March 31, 2008

Superdelegate Edge

Überfrau Hillary Clinton has always had the advantage of what I've periodically called the "inside game" -- the lists of fundraising sources grown since 1989 when Bill took over the Democratic Leadership Conference; the myriad of favors personally owed to the Clintons left over after eight years of controlling the White House and seven more of raising funds and making personal appearances for pols in tight races; and the number of people whose jobs, whether elected or not, were owed due to the Clintons pulling strings for people.

As a result, it's been no surprise to a lot of people that Hillary Clinton would have the advantage earning the support of the nearly 800 "superdelegates" -- the (not quite) one-fifth of delegates scheduled to sit and vote at the Democratic National Convention who get the right to attend and vote not because they were chosen by their state's caucuses or primaries, but because they hold, or have held, high political office, or are high-level officers of their state party organizations, or because they have exercised substantial influence in major campaigns and fundraising efforts of the party. These are the elites of the Democratic Party, and the conventional wisdom has always been that they prefer Hillary Clinton to Barack Obama.

Or do they now? According to the Wall Street Journal's tally, Since Super-Duper Tuesday in February, seventy-three superdelegates have issued endorsements, and sixty-four of them have been for Obama. Clinton has 250 superdelegate endorsements, and Obama has 217. And Obama is about to get seven more. (Since I know it's going to happen, I'm adding them to my delegate count right now, as well as Pennsylvania Governor Bob Casey's endorsement, which may mitigate Clinton's lead in Pennsylvania somewhat.)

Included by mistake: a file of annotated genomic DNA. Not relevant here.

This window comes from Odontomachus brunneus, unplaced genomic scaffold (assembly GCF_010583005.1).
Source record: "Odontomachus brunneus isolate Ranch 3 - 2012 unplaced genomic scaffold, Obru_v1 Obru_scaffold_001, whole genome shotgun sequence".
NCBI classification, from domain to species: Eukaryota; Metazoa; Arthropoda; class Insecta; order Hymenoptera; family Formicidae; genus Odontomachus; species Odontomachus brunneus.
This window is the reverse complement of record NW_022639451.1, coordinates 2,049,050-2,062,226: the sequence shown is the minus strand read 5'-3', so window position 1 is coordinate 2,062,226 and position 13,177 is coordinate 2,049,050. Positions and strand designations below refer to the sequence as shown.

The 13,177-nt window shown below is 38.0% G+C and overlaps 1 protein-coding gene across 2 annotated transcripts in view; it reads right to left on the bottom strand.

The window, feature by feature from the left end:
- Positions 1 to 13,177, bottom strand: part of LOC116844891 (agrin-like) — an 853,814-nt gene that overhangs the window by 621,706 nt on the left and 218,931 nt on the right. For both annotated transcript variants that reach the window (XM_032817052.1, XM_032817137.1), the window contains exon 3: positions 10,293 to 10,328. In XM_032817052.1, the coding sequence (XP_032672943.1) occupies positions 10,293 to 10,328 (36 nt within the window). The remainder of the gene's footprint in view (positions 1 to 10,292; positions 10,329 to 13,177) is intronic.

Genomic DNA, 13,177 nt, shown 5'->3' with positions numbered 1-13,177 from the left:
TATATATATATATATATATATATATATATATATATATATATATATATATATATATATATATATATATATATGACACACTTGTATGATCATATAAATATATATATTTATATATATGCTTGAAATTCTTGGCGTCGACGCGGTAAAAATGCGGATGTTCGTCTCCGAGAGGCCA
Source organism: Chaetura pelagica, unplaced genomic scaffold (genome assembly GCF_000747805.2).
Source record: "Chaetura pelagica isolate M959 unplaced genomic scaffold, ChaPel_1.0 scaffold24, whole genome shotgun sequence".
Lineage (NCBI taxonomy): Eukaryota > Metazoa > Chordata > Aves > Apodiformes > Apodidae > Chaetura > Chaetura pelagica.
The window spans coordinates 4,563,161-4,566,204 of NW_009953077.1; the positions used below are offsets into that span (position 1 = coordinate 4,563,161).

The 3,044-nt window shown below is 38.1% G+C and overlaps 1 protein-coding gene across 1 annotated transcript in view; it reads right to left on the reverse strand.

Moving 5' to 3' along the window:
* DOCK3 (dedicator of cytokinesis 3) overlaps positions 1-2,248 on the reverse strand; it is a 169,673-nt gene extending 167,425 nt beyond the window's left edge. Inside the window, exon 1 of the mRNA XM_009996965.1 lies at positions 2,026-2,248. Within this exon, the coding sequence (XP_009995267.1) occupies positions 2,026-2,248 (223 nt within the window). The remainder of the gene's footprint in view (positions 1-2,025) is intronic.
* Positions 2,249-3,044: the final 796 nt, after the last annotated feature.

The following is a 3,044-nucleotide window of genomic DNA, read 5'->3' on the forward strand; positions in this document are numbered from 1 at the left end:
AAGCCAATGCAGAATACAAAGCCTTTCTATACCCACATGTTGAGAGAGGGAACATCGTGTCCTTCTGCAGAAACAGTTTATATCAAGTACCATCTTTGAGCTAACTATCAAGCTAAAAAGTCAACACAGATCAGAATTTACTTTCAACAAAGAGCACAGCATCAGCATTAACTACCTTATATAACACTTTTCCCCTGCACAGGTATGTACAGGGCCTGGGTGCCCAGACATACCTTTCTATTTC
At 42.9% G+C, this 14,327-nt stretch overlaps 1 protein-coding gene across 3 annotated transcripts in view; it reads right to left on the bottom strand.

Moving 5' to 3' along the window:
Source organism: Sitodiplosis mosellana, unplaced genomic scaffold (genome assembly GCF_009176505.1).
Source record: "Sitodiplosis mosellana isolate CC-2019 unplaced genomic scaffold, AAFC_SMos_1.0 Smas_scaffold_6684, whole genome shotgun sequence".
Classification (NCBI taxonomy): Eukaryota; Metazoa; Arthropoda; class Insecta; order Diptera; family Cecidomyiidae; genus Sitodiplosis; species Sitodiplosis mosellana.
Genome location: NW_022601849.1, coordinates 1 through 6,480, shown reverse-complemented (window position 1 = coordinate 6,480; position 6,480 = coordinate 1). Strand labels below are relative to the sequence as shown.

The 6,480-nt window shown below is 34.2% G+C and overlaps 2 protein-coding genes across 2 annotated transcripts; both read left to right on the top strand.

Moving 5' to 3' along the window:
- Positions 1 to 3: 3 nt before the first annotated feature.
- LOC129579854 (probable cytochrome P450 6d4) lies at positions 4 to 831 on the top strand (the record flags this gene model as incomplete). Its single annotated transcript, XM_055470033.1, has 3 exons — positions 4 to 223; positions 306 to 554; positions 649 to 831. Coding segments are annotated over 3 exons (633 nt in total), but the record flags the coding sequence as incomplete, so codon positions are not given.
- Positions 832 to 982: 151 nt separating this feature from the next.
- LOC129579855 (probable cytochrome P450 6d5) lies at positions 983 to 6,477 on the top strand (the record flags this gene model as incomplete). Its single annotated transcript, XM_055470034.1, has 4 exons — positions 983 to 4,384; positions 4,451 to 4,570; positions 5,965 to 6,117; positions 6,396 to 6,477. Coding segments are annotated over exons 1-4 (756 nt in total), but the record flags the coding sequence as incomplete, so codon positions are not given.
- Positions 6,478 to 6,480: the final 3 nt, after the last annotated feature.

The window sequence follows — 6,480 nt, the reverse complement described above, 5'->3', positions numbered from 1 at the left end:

As I've noted before (and by now, many others have too), being ahead in the delegate count at the end of the primary season ought to be enough to eventually go over the top, even without the nomination clinched at the close of the primaries. Some politicians have called Obama's nomination "inevitable" and over the weekend, Sen. Patrick Leahy called for Sen. Clinton to withdraw from the race for the sake of party unity. There have actually been calls for Clinton to pursue the Governorship of New York. New Yorkers themselves are so far cool to the idea, although their new Governor has not turned out to be everything they might have hoped for.

Gratefully, no one in a position to actually do anything of consequence has joined that call. Senator Clinton, of course, has not withdrawn from the race and instead announced that she's in it all the way -- she's going to the convention with her delegates voting for her, damnit. Senator Obama has said that as far as he's concerned, she can run as long as she wants. DNC Chairman Howard Dean has been putting his head together with several other honchos like Harry Reid and Nancy Pelosi, but has not and will not call for an end to the elections.

Nor do I want him to. Taking the convention to a floor fight will weaken the Democratic Party's unity come November. As intriguing and beguiling as Barack Obama might be, I just don't like his platform as much as John McCain's take on the same old GOP stuff we all know and have lived with for the past eight years. McCain is moderately better on civil rights than Bush, a damn sight better on foreign policy, he's a budget hawk, he's for free trade, he's for generally realistic and beneficial immigration reform, and with luck he'll have a Veep and some advisors who can tell him what to do about the economy and taxes. Health care, Iraq, Social Security reform -- these are all things that fall into the range of "least bad" policies rather than actual solutions anyway.

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